Pipe Corrosion

Drinking Water Lead Exposure

Preparing for Lead and Copper Rule Revisions

Drinking water lead exposure in the United States decreased significantly when the U.S. EPA published the Lead and Copper Rule in 1991. Yet, controlling distribution system lead corrosion remains a challenge that has jeopardized children’s health in some communities and diminished overall public trust in the safety of drinking water. Responding to this concern, the U.S. EPA has proposed LCR revisions that may have broad implications — in both protecting public health and expanding utility responsibility to manage this issue. These proposed revisions extend the breadth of current drinking water regulations to provide a more holistic approach towards the identification, characterization, and mitigation of distribution system lead infrastructure and its associated risks.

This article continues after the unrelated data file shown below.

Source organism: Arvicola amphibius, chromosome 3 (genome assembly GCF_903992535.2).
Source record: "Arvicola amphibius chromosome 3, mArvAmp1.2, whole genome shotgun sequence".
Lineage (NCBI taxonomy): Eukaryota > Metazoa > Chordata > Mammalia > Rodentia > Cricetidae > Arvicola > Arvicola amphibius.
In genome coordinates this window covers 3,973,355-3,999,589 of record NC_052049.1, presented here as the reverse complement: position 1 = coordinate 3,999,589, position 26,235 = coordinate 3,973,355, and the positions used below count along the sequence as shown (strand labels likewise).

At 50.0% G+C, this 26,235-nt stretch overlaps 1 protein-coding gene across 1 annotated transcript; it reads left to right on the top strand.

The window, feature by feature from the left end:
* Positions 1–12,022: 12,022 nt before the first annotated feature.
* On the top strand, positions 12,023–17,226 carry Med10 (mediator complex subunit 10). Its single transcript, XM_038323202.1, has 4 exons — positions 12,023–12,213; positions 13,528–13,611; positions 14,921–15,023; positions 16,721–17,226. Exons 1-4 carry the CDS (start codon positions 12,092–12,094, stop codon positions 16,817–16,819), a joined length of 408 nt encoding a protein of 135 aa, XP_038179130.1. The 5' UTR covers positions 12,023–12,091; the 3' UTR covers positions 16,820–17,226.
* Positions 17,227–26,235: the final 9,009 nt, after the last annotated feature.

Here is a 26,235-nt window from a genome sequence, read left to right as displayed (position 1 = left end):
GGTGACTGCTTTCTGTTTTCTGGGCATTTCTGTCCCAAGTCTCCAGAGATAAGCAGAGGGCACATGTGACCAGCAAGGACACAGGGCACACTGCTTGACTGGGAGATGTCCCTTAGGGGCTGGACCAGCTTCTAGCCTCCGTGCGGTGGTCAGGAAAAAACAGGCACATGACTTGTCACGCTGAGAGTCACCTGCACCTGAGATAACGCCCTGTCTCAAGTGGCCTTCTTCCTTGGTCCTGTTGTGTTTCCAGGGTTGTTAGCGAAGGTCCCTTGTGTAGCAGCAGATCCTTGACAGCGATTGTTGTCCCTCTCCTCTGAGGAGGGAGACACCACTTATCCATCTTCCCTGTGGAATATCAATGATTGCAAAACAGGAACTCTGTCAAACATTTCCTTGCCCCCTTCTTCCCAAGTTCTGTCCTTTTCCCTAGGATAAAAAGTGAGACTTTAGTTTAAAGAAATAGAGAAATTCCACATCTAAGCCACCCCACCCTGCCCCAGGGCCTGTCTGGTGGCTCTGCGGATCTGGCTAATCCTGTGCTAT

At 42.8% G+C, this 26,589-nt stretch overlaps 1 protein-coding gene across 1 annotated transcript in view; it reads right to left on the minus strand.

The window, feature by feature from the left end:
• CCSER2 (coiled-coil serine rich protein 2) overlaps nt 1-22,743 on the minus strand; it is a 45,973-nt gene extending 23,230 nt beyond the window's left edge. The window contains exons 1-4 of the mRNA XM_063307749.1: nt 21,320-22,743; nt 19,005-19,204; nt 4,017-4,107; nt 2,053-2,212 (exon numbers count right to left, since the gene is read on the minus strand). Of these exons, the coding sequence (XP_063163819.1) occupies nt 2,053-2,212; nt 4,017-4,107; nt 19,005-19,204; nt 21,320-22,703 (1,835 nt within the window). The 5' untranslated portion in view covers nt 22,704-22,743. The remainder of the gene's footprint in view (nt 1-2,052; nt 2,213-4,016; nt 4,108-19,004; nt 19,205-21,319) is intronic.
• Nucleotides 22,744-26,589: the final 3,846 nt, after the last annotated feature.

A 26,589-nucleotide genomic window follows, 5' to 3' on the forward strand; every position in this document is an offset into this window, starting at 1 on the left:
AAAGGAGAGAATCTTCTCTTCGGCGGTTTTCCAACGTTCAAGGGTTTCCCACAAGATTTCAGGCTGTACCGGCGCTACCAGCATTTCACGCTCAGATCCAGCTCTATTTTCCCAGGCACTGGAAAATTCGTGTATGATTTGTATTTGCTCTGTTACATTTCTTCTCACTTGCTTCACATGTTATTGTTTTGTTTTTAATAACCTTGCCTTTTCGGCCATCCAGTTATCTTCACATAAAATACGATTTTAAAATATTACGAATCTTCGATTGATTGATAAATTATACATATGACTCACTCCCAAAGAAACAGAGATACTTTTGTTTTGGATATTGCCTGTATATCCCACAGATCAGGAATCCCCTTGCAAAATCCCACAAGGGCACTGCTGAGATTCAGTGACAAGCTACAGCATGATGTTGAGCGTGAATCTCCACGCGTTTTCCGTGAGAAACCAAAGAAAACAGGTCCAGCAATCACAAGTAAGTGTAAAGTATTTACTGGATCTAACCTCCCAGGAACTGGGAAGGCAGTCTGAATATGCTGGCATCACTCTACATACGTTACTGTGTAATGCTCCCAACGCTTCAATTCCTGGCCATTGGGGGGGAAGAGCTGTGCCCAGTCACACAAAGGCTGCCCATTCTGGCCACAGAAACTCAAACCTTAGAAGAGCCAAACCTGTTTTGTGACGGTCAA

Finished water stability starts with source water management. Corrosion control treatment may increase wastewater nutrient loads. Our One Water perspective and integrated planning approach connect diverse stakeholders to develop win-win strategies for utilities to efficiently prepare for rule finalization. These strategies engage a cross-sector mindset and include considerations for planning, asset management, monitoring/treatment, budgeting/funding, and public outreach needs to comply with LCR revisions.

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Water Treatment Lead
Director, Condition Assessment and Rehabilitation
Project Engineer
Water/Wastewater Project Manager
Water/Wastewater Engineer
Strategic Communications Manager
Pipeline Asset Management Lead
Strategic Communications Director, Water
Chemical Engineer

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